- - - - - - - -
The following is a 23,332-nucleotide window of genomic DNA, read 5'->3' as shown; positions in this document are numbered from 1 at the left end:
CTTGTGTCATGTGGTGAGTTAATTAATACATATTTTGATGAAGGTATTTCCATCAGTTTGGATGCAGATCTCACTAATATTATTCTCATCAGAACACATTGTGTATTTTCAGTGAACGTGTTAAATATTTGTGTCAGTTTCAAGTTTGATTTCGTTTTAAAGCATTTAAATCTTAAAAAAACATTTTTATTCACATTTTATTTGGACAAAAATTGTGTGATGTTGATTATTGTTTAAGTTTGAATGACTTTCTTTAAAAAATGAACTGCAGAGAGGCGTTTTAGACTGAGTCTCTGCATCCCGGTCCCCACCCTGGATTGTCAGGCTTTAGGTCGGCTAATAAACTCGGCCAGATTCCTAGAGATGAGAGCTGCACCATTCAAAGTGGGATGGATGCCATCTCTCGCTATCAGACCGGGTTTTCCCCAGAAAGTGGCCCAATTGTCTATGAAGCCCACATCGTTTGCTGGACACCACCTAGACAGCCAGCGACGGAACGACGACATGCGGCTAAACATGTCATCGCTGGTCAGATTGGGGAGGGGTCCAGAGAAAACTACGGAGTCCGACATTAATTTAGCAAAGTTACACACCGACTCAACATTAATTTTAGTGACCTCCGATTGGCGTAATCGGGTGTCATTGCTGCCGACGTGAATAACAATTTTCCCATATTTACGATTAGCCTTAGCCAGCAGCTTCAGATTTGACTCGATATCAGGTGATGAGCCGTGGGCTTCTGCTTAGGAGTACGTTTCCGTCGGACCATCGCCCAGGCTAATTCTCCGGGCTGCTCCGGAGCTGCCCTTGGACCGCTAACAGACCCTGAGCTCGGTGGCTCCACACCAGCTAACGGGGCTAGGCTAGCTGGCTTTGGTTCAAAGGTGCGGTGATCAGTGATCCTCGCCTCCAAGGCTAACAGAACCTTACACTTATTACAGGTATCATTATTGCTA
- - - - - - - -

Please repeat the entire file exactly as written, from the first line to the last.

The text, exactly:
The following is a 23,332-nucleotide window of genomic DNA, read 5'->3' as shown; positions in this document are numbered from 1 at the left end:
CTTGTGTCATGTGGTGAGTTAATTAATACATATTTTGATGAAGGTATTTCCATCAGTTTGGATGCAGATCTCACTAATATTATTCTCATCAGAACACATTGTGTATTTTCAGTGAACGTGTTAAATATTTGTGTCAGTTTCAAGTTTGATTTCGTTTTAAAGCATTTAAATCTTAAAAAAACATTTTTATTCACATTTTATTTGGACAAAAATTGTGTGATGTTGATTATTGTTTAAGTTTGAATGACTTTCTTTAAAAAATGAACTGCAGAGAGGCGTTTTAGACTGAGTCTCTGCATCCCGGTCCCCACCCTGGATTGTCAGGCTTTAGGTCGGCTAATAAACTCGGCCAGATTCCTAGAGATGAGAGCTGCACCATTCAAAGTGGGATGGATGCCATCTCTCGCTATCAGACCGGGTTTTCCCCAGAAAGTGGCCCAATTGTCTATGAAGCCCACATCGTTTGCTGGACACCACCTAGACAGCCAGCGACGGAACGACGACATGCGGCTAAACATGTCATCGCTGGTCAGATTGGGGAGGGGTCCAGAGAAAACTACGGAGTCCGACATTAATTTAGCAAAGTTACACACCGACTCAACATTAATTTTAGTGACCTCCGATTGGCGTAATCGGGTGTCATTGCTGCCGACGTGAATAACAATTTTCCCATATTTACGATTAGCCTTAGCCAGCAGCTTCAGATTTGACTCGATATCAGGTGATGAGCCGTGGGCTTCTGCTTAGGAGTACGTTTCCGTCGGACCATCGCCCAGGCTAATTCTCCGGGCTGCTCCGGAGCTGCCCTTGGACCGCTAACAGACCCTGAGCTCGGTGGCTCCACACCAGCTAACGGGGCTAGGCTAGCTGGCTTTGGTTCAAAGGTGCGGTGATCAGTGATCCTCGCCTCCAAGGCTAACAGAACCTTACACTTATTACAGGTATCATTATTGCTA